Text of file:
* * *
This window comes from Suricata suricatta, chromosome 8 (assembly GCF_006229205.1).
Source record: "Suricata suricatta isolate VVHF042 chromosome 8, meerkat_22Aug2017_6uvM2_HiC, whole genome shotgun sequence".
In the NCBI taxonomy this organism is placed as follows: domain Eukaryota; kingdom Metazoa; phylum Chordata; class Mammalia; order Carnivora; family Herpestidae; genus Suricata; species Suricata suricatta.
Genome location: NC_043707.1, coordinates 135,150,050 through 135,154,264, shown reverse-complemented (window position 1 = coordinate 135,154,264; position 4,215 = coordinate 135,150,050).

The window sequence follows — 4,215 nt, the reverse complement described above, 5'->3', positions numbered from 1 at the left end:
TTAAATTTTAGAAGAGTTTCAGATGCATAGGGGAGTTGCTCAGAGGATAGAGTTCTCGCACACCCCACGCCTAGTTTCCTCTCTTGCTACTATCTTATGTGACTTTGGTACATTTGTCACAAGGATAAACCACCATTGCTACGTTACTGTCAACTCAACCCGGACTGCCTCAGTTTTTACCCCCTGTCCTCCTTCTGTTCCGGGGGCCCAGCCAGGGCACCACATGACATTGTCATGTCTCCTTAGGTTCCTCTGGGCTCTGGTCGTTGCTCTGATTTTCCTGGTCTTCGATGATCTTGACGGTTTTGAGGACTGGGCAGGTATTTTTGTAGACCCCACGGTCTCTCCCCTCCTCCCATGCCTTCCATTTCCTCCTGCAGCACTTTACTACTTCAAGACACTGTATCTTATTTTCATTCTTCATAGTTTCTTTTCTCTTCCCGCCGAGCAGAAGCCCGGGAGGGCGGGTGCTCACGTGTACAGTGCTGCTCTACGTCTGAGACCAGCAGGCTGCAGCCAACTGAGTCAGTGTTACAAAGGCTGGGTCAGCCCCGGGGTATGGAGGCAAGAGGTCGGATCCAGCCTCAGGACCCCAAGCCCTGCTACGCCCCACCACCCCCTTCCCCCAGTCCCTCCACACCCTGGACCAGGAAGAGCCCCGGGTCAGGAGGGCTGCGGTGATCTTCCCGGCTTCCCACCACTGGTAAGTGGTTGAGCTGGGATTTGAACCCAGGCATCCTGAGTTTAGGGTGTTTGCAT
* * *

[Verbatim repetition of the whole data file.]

This window comes from Suricata suricatta, chromosome 8 (assembly GCF_006229205.1).
Source record: "Suricata suricatta isolate VVHF042 chromosome 8, meerkat_22Aug2017_6uvM2_HiC, whole genome shotgun sequence".
In the NCBI taxonomy this organism is placed as follows: domain Eukaryota; kingdom Metazoa; phylum Chordata; class Mammalia; order Carnivora; family Herpestidae; genus Suricata; species Suricata suricatta.
Genome location: NC_043707.1, coordinates 135,150,050 through 135,154,264, shown reverse-complemented (window position 1 = coordinate 135,154,264; position 4,215 = coordinate 135,150,050).

The window sequence follows — 4,215 nt, the reverse complement described above, 5'->3', positions numbered from 1 at the left end:
TTAAATTTTAGAAGAGTTTCAGATGCATAGGGGAGTTGCTCAGAGGATAGAGTTCTCGCACACCCCACGCCTAGTTTCCTCTCTTGCTACTATCTTATGTGACTTTGGTACATTTGTCACAAGGATAAACCACCATTGCTACGTTACTGTCAACTCAACCCGGACTGCCTCAGTTTTTACCCCCTGTCCTCCTTCTGTTCCGGGGGCCCAGCCAGGGCACCACATGACATTGTCATGTCTCCTTAGGTTCCTCTGGGCTCTGGTCGTTGCTCTGATTTTCCTGGTCTTCGATGATCTTGACGGTTTTGAGGACTGGGCAGGTATTTTTGTAGACCCCACGGTCTCTCCCCTCCTCCCATGCCTTCCATTTCCTCCTGCAGCACTTTACTACTTCAAGACACTGTATCTTATTTTCATTCTTCATAGTTTCTTTTCTCTTCCCGCCGAGCAGAAGCCCGGGAGGGCGGGTGCTCACGTGTACAGTGCTGCTCTACGTCTGAGACCAGCAGGCTGCAGCCAACTGAGTCAGTGTTACAAAGGCTGGGTCAGCCCCGGGGTATGGAGGCAAGAGGTCGGATCCAGCCTCAGGACCCCAAGCCCTGCTACGCCCCACCACCCCCTTCCCCCAGTCCCTCCACACCCTGGACCAGGAAGAGCCCCGGGTCAGGAGGGCTGCGGTGATCTTCCCGGCTTCCCACCACTGGTAAGTGGTTGAGCTGGGATTTGAACCCAGGCATCCTGAGTTTAGGGTGTTTGCAT